13 October 2007

The process of water bath preserving

Before you start your preserving session, wash all your jars and lids and run your fingers around the rims to check for chips or cracks. Check the lids for dents, rust or holes. Never use damaged jars or lids.

I only sterilise the jars and lids if I'm not going to process them in a water bath. Sometimes I know something won't last a long time, so after it's cooked, I place it in a sterilized jar and store it for a few weeks in the fridge. If the jars will be filled and sterilized in a water bath, they need to be warm/hot when the hot food is placed in them to prevent cracking.

Always use new rubber rings and soak them before using them. It makes them easier to put on the jar.

Now you are ready to deal with the contents of the jars. This can be either a recipe like jam or chutney that you cook and pour, boiling hot, into the jar, or fruit that you add syrup to, or vegetables (pickles) that you add spiced vinegar to.

If you're cooking jam, make it according to your recipe and using your wide mouth funnel, pack the jars to within about 7mm (¼ inch) of the jar top. This is called headspace and is the space you allow for the content to expand, when boiling, without bursting out of the jar. If you're using FV jars, put the rubber ring, lid and clip on. If you're using screw on lids, screw them on fairly tightly, but not too tight.

If you're packing fruit or pickles, pack your jars firmly and neatly, using a packing stick or wooden spoon handle to remove any air bubbles. Air in the jar will cause mould to form when the jar is being stored. When the jar is packed, pour syrup, fruit juice or water over the fruit and the spiced vinegar over the pickles to within about 8mm (¼ inch) of the jar top.

Wipe the jars to make sure no jam or syrup is on the jars. Place the jars into your processor/pot. If you can cover the jars by 1 or 2 inches or so of water, do so.

Bring the processor/pot slowly up to the boil - this will take 45 to 60 minutes. When it's slowly boiling, hold it at a slow boil for another 45 minutes for small jars, for 1 hour for large jars and for 90 minutes for very large jars. When the time is up, using your canning tongs, remove the jars to sit on a tea towel on the bench to cool slowly for 24 hours. The prolonged heat will form a vacuum in the jars and you'll notice the lids will be slightly inverted, or the poptop will be inverted.

When the jars are cool, check that all poptops on the lids are inverted, remove clips from the FV jars and make sure all the jars are sealed. If you're unsure, or it there has been a spillage, put that jar in the fridge as use it as soon as you can. All the jars must have a perfect seal to be stored in a cupboard.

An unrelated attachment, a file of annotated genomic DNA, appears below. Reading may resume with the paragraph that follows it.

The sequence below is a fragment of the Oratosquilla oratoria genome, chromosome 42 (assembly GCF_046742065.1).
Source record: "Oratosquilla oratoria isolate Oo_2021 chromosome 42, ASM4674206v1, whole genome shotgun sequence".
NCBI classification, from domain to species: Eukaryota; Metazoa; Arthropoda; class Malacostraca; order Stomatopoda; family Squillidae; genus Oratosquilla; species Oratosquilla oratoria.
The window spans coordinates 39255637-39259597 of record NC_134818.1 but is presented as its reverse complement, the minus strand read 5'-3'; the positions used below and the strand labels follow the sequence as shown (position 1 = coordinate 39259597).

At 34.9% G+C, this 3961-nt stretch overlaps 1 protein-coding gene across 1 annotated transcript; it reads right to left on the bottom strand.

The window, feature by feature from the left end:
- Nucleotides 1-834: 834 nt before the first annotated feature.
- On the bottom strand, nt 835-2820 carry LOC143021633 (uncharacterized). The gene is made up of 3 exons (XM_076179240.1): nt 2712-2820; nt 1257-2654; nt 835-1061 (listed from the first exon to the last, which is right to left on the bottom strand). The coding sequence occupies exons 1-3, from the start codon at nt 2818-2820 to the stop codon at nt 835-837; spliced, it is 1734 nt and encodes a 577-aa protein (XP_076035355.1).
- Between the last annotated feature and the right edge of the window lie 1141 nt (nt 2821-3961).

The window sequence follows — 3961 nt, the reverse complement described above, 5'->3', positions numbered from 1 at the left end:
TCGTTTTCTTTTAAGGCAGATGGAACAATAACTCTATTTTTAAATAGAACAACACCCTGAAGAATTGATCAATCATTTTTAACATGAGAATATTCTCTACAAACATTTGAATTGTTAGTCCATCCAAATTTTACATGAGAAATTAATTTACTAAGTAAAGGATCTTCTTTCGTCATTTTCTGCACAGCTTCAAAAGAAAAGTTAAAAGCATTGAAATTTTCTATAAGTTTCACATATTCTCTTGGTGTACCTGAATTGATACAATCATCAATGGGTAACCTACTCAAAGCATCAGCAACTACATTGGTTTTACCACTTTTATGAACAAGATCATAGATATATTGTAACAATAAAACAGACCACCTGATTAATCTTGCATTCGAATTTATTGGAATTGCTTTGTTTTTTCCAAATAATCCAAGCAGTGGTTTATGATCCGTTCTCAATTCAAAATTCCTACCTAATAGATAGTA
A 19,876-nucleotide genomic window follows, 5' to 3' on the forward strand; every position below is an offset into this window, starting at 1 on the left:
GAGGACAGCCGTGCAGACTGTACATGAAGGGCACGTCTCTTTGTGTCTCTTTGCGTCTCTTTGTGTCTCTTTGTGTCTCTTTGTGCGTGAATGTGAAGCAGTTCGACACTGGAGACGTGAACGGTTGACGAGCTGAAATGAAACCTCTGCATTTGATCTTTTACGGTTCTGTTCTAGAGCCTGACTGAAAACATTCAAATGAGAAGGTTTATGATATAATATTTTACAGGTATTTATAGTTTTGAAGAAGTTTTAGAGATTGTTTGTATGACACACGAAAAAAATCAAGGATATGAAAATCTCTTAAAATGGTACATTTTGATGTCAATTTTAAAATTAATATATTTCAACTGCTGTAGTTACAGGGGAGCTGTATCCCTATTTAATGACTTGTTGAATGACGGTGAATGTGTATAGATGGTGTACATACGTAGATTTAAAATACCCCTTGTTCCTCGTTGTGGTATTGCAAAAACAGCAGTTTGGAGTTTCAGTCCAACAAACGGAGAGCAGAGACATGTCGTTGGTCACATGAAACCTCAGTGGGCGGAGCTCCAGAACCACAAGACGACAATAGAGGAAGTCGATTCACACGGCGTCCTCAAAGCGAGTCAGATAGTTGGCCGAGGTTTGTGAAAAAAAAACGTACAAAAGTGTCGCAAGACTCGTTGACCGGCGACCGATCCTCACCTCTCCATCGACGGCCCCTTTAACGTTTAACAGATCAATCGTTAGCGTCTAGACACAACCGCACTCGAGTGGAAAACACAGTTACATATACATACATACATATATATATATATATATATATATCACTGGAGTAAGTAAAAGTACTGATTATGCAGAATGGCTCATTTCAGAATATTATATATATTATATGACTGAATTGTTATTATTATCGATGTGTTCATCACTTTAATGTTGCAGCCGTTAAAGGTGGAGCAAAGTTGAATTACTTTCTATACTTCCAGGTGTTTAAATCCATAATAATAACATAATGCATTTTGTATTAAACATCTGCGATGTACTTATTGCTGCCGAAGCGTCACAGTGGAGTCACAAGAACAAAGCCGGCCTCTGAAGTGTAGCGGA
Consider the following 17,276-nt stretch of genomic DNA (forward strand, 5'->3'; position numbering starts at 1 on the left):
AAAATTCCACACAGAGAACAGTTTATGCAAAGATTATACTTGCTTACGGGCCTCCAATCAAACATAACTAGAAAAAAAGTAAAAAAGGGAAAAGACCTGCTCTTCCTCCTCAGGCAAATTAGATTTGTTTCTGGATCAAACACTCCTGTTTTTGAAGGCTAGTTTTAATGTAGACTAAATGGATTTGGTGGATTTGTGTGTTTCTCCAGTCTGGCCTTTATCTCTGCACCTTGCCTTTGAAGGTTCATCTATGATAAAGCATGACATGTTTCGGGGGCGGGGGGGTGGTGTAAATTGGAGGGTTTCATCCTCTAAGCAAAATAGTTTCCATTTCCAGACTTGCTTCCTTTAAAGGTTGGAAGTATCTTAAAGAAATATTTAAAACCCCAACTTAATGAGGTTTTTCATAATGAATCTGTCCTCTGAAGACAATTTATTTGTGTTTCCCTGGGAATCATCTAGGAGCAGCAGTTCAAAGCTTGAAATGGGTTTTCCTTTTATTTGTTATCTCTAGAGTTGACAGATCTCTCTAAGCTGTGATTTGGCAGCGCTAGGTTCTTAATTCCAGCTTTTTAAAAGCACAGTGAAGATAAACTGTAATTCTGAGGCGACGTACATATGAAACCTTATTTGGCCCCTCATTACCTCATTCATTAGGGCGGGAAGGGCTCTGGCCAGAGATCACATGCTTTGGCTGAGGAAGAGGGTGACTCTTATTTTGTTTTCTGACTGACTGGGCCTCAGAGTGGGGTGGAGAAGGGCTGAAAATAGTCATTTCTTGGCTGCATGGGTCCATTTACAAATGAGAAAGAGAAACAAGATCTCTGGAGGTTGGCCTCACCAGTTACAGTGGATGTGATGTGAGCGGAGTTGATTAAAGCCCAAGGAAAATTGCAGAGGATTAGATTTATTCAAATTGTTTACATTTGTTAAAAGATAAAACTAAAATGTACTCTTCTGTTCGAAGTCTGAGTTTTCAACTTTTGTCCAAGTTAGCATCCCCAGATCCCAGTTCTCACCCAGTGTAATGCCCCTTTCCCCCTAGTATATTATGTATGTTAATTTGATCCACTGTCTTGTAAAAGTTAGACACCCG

Don't be tempted to display your jars on an open shelf. They will lose their colour. If you want long term storage, the jars should be stored in a cool dark cupboard. They will keep well for about a year without losing their nutrition.

Light - 1 cup sugar to 3 cups of water makes 3½ cups of syrup
Medium - 1 cup sugar to 2 cups of water makes 2 cups of syrup
Heavy - 1 cup sugar to one cup of water makes 1¾ cups of syrup

Add the above quantities to a saucepan and bring to the boil. Stir to dissolve the sugar. Allow to cool. You could also use fruit juice, honey, molasses or golden syrup instead of sugar but it will add another flavour to your fruit. Fruit may also be preserved in plain water but it won't keep as well as that preserved in a sweet liquid.

Artificial sweeteners are not recommended for preserving as they develop a bitter taste over time.

Please note, good quality vinegar need to be used for preserving, with an acetic acid content of at least 5%. The following vinegars are all good to use: brown malt, white malt, balsamic, white wine, red wine or apple cider.

1½ cups vinegar
¾ cup water
¾ cup sugar
½ teaspoon peppercorns
½ teaspoon mustard seeds
¼ teaspoon pure salt (sea salt or kosher salt)
2 bay leaves

Place all ingredients in a sauce pan and bring to the boil, simmer for 5 minutes. Remove from heat and allow to cool. Strain off the chunky bits before using.

Will make up approximately 3½ kg or 7½lbs of relish

2 kg (4½ lb) ripe tomatoes
1 kg (2.2lb) chopped onions
3 chopped capsicums (peppers)
3 sticks celery very finely chopped or you could use 2 zucchini
2 green apples, finely chopped
1 teaspoon dry mustard
1 teaspoon curry powder
1 tablespoon pure salt
½ teaspoon cracked black pepper
½ teaspoon cayenne pepper or chilli powder
650 grams (1½lb) brown sugar
900 mls (1½ pints) vinegar

Place all in a steel saucepan and mix. Slowly bring to the boil with the lid off and allow to simmer until it thickens up. Stir frequently to prevent sticking on the bottom of the pan.


1 litre (1 quart) vinegar
1 teaspoon salt
1 teaspoon whole peppercorns
6 whole cloves